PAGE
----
Mayo family claim property ownership is via partnership
The children of a Co Mayo couple who have had a €50 million judgment registered against them claim to own properties in London and Mayo via a partnership set up by their parents.
In High Court proceedings against AIB, Emma Joyce (27), Pembroke Road, Dublin 4, a daughter of Thomas Joyce and Patricia O’Connor Joyce, Summerville House, Rosbeg, Westport, has sought a number of declarations.
These include that Mr and Mrs Joyce hold assets, including properties at Cherry Cottage, Westport; 16-26 Bute Street, South Kensington, London, and a share of the proceeds of sale of a property on Kings Road, Chelsea, London, on behalf of the Summerville partnership.
Ms Joyce also claims the members of the partnership are beneficially entitled to the assets, plus some €1 million proceeds of the sale of the property at Kings Road, which has been frozen in a bank account pending the outcome of the case.
AIB denies claims by the Joyces that it was aware of the Summerville Partnership or its purpose, and disputes that the partnership has any interest in any of the properties. In a counterclaim, AIB wants a declaration that the partnership and its members have no proprietary interest in any of the properties.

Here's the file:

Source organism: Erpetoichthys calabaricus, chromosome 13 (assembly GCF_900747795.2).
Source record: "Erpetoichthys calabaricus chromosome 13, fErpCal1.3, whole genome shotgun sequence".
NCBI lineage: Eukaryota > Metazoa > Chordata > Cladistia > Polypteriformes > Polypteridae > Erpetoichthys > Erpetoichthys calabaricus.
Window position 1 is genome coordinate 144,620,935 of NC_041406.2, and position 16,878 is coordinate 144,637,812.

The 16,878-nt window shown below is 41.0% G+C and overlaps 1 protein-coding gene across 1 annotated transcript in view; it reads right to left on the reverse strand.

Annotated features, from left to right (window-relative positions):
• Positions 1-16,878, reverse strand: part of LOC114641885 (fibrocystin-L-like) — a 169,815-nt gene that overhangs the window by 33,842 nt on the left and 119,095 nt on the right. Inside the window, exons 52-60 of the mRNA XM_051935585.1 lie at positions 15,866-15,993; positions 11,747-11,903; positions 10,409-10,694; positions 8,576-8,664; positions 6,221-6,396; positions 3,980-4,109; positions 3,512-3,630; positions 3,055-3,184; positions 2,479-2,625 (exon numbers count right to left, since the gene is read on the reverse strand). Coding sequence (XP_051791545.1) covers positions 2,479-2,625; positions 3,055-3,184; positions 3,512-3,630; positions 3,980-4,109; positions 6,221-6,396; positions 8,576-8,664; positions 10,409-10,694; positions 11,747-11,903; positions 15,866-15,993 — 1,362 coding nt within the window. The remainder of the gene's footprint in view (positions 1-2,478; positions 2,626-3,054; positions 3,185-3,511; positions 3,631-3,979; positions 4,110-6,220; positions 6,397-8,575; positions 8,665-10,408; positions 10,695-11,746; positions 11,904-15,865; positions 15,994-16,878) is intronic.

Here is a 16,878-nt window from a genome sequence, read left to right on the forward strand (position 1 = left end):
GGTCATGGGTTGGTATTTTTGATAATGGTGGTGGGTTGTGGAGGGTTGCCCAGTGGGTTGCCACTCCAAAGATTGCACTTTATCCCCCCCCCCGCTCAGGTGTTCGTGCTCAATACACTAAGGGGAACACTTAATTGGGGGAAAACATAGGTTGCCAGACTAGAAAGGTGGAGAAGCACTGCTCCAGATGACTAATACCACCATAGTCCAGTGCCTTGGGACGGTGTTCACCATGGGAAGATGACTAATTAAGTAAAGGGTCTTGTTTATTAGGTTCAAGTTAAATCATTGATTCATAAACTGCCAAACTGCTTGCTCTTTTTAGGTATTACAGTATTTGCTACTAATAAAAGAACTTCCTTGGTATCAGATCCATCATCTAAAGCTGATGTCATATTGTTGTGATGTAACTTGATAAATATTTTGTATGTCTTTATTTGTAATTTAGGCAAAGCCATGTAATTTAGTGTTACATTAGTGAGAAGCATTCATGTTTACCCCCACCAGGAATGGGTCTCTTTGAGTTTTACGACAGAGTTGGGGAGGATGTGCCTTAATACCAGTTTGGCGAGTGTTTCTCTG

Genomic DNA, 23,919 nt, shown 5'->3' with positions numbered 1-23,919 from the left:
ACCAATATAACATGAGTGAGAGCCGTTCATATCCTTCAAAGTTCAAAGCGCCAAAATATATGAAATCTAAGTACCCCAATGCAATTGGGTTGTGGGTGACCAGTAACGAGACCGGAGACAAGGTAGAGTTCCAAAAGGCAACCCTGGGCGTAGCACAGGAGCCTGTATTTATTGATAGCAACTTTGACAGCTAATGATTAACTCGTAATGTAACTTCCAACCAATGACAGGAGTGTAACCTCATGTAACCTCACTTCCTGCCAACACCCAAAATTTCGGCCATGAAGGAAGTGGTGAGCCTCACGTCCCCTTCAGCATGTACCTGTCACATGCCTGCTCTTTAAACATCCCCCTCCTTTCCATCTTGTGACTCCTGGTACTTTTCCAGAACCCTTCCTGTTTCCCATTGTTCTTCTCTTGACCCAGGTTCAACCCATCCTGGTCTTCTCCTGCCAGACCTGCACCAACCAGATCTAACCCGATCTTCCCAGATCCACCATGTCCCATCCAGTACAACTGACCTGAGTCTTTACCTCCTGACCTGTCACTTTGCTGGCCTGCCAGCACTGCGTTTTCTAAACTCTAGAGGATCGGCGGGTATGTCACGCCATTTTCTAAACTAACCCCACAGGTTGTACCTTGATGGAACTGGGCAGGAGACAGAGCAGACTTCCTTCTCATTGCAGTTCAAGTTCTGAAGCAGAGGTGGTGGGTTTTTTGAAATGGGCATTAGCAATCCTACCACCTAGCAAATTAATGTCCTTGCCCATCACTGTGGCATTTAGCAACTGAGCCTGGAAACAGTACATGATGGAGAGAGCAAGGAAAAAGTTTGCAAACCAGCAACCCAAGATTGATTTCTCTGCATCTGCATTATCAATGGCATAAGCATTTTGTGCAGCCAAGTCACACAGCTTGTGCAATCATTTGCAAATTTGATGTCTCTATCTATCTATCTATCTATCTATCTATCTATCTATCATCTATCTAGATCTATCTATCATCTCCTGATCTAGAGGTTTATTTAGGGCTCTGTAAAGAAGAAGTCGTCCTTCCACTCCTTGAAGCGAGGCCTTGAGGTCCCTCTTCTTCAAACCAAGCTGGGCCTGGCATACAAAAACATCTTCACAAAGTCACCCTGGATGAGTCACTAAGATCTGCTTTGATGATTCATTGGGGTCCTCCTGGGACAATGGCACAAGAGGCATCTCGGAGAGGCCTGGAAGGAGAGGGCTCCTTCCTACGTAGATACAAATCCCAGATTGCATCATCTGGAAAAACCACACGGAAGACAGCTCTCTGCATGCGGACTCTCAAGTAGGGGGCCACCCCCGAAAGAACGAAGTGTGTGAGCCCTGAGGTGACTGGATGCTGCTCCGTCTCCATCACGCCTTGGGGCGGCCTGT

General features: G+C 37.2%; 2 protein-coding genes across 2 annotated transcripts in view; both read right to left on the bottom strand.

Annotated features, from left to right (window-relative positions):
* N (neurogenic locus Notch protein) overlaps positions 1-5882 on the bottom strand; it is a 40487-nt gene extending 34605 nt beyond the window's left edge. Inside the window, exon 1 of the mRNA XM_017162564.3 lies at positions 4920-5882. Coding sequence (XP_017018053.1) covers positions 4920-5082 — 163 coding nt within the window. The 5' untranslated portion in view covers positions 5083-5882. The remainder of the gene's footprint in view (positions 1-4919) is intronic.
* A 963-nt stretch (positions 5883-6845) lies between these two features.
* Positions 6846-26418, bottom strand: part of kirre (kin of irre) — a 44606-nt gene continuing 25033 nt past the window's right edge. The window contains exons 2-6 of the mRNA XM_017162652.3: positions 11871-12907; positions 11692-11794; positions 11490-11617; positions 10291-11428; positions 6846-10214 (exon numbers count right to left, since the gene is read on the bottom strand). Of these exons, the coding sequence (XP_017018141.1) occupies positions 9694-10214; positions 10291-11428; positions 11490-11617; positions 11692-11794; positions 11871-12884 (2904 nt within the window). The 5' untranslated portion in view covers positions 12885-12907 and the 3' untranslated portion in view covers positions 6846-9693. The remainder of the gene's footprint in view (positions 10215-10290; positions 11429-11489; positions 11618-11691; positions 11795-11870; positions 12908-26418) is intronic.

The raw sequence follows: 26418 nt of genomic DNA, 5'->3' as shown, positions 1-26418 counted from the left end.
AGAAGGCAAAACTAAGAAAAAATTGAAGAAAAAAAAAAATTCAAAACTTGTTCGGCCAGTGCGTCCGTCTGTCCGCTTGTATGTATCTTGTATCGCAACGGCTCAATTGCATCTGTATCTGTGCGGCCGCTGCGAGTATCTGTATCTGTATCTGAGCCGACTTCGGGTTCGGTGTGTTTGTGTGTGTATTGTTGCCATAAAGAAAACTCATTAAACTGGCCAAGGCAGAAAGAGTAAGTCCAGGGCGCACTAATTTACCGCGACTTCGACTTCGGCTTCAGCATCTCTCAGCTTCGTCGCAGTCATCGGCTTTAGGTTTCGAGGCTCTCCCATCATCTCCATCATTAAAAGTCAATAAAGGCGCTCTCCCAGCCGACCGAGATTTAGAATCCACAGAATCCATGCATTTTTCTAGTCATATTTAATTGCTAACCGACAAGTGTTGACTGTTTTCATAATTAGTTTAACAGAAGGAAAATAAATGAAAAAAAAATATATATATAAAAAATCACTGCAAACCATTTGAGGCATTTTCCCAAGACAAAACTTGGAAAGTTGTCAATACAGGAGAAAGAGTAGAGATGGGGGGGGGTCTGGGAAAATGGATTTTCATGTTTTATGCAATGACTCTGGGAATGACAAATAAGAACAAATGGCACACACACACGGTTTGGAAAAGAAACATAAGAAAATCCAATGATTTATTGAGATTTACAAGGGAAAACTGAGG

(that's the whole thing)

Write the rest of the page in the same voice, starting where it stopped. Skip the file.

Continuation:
Opening the case, Mark Connaughton SC, for Emma Joyce, said the Summerville Partnership was established after Mrs Joyce sold her stake in her family business, Sean O’Connor and Co Ltd, for €16 million.
The partnership was established for the benefit of the couple’s five children – Emma, Honora, Thomas jnr, Conor and James – and each has a share of just over 19 per cent in it, he said. Mr and Mr Joyce had a 2.1 per cent share and acted as trustees of the partnership.
Counsel said the partnership had in 2004 entered into transactions, where loans were obtained from AIB, to acquire commercial properties in Bute Street, now for sale, plus a share in the Chelsea property.
The properties at Bute Street were purchased in the names of Mrs Joyce, the Chelsea property investment was entered into in the names of Mr and Mrs Joyce and both investments were for the benefit of the partnership, he said.
Counsel said the partnership also purchased Rose Cottage, a property adjoining the Joyces’ home in Westport, for €1.4 million. Mr Connaughton argued that AIB had constructive knowledge of the partnership.
AIB, represented by Mark Sanfey SC and Jarlath Ryan, denies it had constructive knowledge of the partnership and denies the Bute or Chelsea investments were on behalf of the partnership. It also pleads that the claims are inconsistent with documents executed in the course of the purchase of the properties. The case is expected to last two weeks.